CT: You have more than 12,000 people working for you, and you've actually come out to say that you are not going to undertake any layoffs. In fact, you are still hiring. As a state-owned bank and a key employee here in Singapore particularly, are you trying to set an example to lead the way for others to follow?
PG: Christine, my belief is that one of the biggest challenges we're going to see is the challenge of jobs and joblessness. There are some 30, 40 million people out there, 20 million people unemployed in the US. There are some 70, 80 million migrant labor who went home and then don't have jobs today. I think the forecast in Singapore is a couple of hundred thousand people. So, I think creating jobs is going to be the biggest challenge for governments and society. Governments can't create jobs. Governments can create enabling conditions for jobs, but jobs need to be created in the private sector. Therefore, for large employers and large companies like us, the best thing we can do is to help create those jobs.
CT: Piyush, as you think about navigating through this current pandemic, any lessons learned for you so far?
PG: You know, when you have a gun to your head, the adrenaline allows you to do unimaginable things. If you'd figure that the world would sit at home for two months and nobody would move out, nobody would have signed up to that. But when you have a pandemic and global danger, people did it. As a consequence, the first lesson to me is that there are tail risks and those tail risks, we collectively a society are willing to make short term sacrifices for, therefore, things that climate change, sustainability, etc, as we go forward will not only get more attention, they will get more willingness for collective short-term sacrifice for long term good. That's one lesson. The other big lesson to me is how you can bring and galvanize companies, individuals, like I said, to do herculean things in short periods of time: those digital transformation, work from home as another example: how do we capture that energy and allow our people to work at that really high level of productivity is a challenge. But again, the COVID gives you some good ideas and some good ways of thinking about it.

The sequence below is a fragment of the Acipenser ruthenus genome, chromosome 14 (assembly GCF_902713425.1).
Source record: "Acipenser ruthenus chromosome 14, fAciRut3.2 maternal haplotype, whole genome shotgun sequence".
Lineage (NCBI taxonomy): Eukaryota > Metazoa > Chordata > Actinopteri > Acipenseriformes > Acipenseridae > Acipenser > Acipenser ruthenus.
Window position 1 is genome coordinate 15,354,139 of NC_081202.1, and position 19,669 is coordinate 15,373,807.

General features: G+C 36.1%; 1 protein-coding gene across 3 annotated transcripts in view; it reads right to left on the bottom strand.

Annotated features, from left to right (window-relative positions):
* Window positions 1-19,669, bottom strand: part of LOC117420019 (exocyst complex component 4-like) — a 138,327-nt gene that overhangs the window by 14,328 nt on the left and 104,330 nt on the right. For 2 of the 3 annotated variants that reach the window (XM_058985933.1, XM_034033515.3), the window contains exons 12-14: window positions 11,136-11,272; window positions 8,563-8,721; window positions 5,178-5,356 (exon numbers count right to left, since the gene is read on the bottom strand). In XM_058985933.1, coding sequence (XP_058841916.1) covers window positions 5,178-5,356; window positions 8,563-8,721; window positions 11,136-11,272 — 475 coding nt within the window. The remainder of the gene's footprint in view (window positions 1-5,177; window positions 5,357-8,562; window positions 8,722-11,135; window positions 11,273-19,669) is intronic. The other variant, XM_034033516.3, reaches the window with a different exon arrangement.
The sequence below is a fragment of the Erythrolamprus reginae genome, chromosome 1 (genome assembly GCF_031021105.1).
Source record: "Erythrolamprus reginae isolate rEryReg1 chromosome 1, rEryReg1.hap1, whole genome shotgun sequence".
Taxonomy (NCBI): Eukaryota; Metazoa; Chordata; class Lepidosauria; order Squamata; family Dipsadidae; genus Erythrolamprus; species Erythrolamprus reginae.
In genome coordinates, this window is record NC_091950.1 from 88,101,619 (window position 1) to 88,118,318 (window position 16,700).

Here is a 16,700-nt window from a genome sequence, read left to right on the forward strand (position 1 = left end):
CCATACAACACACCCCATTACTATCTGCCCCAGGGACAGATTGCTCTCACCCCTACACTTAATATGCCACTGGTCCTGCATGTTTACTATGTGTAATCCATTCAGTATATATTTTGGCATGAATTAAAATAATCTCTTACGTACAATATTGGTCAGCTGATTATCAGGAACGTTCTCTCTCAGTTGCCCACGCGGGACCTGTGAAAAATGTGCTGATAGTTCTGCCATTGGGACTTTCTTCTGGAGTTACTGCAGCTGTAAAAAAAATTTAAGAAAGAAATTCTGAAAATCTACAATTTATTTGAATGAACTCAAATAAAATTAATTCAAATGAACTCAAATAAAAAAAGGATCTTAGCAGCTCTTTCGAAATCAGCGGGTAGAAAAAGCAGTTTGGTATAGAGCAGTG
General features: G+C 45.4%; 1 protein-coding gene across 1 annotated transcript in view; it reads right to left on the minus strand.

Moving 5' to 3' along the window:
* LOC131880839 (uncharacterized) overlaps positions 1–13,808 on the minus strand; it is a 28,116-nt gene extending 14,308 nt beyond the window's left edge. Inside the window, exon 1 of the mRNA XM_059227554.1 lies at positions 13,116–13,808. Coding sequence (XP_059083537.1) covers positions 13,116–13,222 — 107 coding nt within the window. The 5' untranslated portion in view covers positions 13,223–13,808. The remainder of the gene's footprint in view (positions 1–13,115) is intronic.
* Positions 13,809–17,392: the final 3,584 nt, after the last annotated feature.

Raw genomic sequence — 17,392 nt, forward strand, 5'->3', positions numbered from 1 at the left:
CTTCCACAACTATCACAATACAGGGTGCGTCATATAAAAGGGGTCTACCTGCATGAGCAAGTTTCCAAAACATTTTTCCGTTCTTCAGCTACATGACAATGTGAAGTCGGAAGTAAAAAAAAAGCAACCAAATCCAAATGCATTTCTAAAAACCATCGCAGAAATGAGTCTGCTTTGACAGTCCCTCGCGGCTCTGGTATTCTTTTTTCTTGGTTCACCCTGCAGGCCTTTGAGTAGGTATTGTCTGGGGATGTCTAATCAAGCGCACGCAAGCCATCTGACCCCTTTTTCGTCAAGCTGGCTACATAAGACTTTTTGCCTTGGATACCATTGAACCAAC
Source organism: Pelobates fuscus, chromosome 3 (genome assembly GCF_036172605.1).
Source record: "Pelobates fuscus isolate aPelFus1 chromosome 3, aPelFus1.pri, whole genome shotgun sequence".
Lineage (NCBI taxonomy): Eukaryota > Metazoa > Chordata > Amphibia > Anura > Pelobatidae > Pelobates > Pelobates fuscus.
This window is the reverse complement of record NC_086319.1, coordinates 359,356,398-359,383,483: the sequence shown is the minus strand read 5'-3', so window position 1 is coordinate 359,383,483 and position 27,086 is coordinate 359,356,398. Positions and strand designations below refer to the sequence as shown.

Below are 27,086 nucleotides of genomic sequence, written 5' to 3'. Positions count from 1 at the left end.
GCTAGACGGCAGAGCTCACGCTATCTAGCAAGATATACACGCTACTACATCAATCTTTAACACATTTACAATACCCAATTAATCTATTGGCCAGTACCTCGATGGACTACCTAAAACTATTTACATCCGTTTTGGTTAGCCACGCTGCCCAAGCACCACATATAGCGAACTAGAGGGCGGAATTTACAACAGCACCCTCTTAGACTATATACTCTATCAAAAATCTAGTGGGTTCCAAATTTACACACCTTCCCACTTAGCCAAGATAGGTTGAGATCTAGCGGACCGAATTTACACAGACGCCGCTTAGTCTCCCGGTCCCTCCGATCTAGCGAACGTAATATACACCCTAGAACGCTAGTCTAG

CT: And finally, after heading to DBS for the last 10 years, how will you lead Southeast Asia's biggest lender out of this crisis?
PG: I think there'll be a lot more digital consumption and we've been investing in that for the last six, seven years. There'll be a lot more digital supply of resource and labor, and again we've be investing in that and frankly, it allows us to tap labor pools outside of our own markets. I do think that the supply chain shifts that might happen are likely to still keep large parts of supply chains in Asia, that's something that plays to our strength. But like everybody else is going to be a long, hard climb, because I think the macro environment will not be easy. The interest rate situation will not be easy. The credit situation will not be easy. So, it would be a lot of blocking and tackling. But I still feel relatively confident that in the medium term, we have what it takes to come out okay.
CT: Piyush, thank you so much for talking to me. Please stay safe and well during this time.
PG: All right. My pleasure, Christine, as usual.